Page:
The ability to direct an employee to perform additional or different duties will depend on the specific employment instruments that are in place, and their terms. The starting point is to consider the contract of employment, job description and any applicable industrial instrument to confirm what the job involves, whether a variation is permitted, and in what circumstances.

In some cases, organisational change may give rise to a redundancy, entitling the employee to severance pay. A redundancy situation may occur where the duties performed by an employee change so substantially that there is no longer any function or duty attached to the position. But where is the line? The Federal Court of Australia recently considered this question on appeal, from the Federal Circuit Court.

Sensis Pty Ltd v Robert Gundi

Seyfarth Shaw acted for the successful appellant, Sensis (Sensis Pty Ltd v Robert Gundi [2017] FCA 1519), in this case. A Sensis sales employee was directed to focus his sales activities on winning new business from prospective customers, rather than selling to customers that already had a relationship with the company. This was the only change to the role. The job description required the employee to sell advertising products and services to both existing and prospective customers of Sensis.

Mr Gundi asserted he had been made redundant, however the Court found that the employee’s position was not redundant, because at all times, he was required to service new and existing customers of Sensis. While the split between new and existing business had changed (quite a lot), the basic duties he was directed to perform were within the scope of the position, as contemplated by the contract of employment and job description.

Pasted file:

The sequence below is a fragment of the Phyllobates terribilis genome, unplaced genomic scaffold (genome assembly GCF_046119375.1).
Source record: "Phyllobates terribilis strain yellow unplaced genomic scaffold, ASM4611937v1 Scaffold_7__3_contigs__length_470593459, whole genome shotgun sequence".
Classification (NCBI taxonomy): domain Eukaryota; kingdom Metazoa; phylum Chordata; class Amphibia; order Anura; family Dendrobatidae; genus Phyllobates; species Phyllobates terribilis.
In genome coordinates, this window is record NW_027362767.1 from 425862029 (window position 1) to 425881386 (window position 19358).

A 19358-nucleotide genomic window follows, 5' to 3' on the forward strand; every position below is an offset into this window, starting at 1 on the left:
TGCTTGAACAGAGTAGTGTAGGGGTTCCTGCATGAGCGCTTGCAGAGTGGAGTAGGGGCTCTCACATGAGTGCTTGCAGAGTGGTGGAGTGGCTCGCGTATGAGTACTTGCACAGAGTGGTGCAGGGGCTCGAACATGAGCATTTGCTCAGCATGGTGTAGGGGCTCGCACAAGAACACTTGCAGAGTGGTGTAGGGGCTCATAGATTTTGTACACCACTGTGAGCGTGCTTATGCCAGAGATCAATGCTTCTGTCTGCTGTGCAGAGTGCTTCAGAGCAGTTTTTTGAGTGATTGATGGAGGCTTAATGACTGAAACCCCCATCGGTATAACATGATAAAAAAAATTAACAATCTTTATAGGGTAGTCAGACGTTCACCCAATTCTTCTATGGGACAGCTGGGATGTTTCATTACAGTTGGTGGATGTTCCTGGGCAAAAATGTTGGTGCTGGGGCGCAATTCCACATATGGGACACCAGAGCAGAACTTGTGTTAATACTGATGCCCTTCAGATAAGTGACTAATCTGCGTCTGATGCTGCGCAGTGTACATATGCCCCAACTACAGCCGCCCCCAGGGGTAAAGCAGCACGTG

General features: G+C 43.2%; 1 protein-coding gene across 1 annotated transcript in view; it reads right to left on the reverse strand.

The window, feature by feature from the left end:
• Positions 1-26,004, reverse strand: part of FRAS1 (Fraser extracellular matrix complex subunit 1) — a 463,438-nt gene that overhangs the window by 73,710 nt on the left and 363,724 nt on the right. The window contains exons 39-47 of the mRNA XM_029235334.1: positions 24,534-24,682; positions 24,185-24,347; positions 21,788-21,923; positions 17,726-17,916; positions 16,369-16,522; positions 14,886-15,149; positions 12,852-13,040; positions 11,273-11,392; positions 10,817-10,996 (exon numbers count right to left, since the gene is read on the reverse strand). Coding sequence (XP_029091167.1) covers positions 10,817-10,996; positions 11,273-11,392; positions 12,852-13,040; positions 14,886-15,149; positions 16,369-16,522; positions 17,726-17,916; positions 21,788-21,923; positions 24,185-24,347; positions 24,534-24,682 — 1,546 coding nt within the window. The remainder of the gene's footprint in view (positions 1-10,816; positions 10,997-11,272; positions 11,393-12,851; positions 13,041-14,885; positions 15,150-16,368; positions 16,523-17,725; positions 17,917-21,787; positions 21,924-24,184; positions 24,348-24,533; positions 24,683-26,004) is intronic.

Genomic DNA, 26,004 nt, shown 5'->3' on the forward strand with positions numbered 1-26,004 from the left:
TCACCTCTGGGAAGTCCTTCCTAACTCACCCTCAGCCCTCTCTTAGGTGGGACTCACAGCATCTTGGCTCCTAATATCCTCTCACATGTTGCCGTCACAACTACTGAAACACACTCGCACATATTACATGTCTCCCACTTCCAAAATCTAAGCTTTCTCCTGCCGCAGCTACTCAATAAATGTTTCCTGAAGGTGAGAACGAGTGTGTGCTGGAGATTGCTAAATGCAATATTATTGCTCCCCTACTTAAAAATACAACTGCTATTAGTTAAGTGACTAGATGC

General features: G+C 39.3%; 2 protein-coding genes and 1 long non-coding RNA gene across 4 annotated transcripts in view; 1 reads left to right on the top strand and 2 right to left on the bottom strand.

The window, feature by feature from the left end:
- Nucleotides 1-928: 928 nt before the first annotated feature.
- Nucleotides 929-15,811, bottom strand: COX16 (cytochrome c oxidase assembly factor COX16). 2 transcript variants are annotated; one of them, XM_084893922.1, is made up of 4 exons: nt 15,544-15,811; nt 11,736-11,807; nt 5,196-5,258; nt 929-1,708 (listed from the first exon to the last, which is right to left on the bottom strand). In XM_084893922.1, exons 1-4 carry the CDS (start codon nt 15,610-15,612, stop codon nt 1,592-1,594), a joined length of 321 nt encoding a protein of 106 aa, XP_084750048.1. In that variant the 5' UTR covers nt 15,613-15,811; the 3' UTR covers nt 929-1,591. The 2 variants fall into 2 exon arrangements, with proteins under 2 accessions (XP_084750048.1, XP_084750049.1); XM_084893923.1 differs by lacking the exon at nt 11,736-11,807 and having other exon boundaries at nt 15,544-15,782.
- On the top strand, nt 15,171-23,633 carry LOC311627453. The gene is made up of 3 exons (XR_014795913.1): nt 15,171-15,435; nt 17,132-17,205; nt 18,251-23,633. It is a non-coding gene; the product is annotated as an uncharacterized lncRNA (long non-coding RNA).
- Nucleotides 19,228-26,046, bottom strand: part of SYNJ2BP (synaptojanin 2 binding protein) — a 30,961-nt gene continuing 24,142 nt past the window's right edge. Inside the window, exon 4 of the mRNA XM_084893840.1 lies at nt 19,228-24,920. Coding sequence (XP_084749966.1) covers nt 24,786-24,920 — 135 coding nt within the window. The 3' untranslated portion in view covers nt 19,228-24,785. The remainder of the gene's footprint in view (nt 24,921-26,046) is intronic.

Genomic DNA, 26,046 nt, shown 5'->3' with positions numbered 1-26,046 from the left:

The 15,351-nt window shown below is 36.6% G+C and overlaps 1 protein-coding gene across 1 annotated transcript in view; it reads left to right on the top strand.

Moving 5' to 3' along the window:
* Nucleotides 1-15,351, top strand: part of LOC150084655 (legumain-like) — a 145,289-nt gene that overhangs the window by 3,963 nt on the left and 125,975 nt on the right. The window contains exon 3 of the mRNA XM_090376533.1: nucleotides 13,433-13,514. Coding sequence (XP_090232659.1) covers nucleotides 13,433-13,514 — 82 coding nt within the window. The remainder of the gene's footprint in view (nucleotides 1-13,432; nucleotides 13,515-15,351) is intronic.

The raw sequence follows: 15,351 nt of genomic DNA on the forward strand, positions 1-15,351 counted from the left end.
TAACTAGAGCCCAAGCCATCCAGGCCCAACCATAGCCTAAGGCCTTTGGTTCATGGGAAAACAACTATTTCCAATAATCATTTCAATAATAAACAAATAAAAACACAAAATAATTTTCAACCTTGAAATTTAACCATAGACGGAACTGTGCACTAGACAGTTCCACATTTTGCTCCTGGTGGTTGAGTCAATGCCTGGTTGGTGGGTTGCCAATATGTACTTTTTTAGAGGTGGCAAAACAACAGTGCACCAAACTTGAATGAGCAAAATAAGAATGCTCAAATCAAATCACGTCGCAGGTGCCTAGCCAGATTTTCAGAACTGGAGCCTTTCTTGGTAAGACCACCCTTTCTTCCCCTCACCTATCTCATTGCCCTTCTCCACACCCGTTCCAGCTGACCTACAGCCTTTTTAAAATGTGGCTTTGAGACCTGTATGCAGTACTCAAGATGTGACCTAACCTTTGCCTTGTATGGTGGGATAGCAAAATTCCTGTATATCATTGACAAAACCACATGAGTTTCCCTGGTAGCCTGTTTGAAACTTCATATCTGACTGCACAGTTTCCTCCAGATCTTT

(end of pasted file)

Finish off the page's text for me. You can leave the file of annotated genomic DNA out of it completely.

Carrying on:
The upshot is that employers will have some flexibility to change an employee’s duties at their prerogative, provided it is within the scope of the employment, and specifically, the employee’s contract. Think about giving the business this kind of ‘flex’ when drafting contracts.

Subscribe to receive the next Workplace Law & Strategy blog direct to your inbox.

Social, technological and economic forces impacting the workplace will continue to pose challenges for employers, employees, unions, policy makers and regulators in 2018.

Disruption

In 2016 the CEDA reported that 40% of Australia’s workforce could be replaced by automation within the next 10 to 20 years. Of course, automation has been happening since the industrial revolution – but the nature, pace and scale of automation is now being fuelled by digital disruption. These changes are happening now, or their seeds are being sown in many a workplace.

The Government recently established the Senate Select Committee on the Future of Work and Workers. Expect its report in June.

Corporate accountability for workplace breaches